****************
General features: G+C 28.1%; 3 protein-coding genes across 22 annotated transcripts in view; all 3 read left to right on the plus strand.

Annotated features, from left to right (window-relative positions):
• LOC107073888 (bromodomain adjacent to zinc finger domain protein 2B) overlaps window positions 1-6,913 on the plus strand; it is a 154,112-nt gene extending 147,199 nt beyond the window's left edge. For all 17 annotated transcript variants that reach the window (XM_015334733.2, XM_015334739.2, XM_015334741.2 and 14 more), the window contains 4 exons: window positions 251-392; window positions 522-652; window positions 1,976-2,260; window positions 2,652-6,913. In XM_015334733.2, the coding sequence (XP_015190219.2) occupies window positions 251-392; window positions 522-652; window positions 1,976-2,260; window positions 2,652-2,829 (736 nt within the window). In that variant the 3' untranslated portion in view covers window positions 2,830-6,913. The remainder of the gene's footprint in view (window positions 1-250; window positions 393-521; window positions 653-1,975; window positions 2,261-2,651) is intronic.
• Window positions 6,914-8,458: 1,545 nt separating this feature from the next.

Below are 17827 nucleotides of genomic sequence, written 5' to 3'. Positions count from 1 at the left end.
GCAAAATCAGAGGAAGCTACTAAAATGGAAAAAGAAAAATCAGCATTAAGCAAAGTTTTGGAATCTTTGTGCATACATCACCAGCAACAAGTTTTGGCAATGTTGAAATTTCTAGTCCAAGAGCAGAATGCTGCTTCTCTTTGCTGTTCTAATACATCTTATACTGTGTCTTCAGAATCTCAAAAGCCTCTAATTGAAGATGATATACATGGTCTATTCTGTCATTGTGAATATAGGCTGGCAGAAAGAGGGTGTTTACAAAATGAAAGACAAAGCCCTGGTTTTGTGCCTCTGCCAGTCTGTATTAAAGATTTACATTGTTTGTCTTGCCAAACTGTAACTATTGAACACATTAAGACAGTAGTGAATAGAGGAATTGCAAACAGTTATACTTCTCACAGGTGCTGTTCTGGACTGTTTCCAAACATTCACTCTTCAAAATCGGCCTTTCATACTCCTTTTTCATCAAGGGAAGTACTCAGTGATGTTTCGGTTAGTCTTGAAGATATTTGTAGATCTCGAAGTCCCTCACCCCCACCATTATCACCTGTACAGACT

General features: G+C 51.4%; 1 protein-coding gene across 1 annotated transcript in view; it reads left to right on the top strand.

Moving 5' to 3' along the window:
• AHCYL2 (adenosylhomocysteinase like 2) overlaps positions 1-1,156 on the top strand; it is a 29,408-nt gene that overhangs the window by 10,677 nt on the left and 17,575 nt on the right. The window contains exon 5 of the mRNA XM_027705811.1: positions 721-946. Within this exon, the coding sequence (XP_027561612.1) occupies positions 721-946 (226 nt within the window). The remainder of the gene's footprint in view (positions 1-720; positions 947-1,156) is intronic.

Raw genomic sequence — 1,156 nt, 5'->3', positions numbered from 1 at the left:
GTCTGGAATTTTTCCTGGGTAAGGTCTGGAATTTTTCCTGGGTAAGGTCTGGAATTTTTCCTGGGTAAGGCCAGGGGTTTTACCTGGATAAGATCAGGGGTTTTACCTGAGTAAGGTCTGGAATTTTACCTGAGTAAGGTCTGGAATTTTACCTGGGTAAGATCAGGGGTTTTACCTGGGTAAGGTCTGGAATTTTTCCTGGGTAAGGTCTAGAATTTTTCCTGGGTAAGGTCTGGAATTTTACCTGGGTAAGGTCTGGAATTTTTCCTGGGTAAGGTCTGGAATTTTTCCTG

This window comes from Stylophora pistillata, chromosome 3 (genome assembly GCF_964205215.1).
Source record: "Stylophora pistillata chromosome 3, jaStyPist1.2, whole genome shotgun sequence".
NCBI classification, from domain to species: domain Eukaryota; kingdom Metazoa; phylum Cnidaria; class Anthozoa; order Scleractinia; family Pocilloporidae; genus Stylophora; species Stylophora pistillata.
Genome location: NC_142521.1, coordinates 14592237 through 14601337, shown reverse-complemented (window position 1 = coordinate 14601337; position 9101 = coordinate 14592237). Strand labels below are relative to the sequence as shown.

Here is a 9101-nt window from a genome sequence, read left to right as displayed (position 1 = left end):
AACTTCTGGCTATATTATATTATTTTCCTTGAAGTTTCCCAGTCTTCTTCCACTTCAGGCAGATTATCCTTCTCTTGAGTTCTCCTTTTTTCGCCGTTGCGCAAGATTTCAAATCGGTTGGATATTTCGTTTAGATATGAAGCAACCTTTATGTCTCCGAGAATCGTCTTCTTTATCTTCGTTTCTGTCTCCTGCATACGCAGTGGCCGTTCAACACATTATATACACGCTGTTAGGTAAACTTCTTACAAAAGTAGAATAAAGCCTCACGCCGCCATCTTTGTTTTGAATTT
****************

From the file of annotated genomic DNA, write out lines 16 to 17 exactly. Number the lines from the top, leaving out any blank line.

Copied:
Here is a 9101-nt window from a genome sequence, read left to right as displayed (position 1 = left end):
AACTTCTGGCTATATTATATTATTTTCCTTGAAGTTTCCCAGTCTTCTTCCACTTCAGGCAGATTATCCTTCTCTTGAGTTCTCCTTTTTTCGCCGTTGCGCAAGATTTCAAATCGGTTGGATATTTCGTTTAGATATGAAGCAACCTTTATGTCTCCGAGAATCGTCTTCTTTATCTTCGTTTCTGTCTCCTGCATACGCAGTGGCCGTTCAACACATTATATACACGCTGTTAGGTAAACTTCTTACAAAAGTAGAATAAAGCCTCACGCCGCCATCTTTGTTTTGAATTT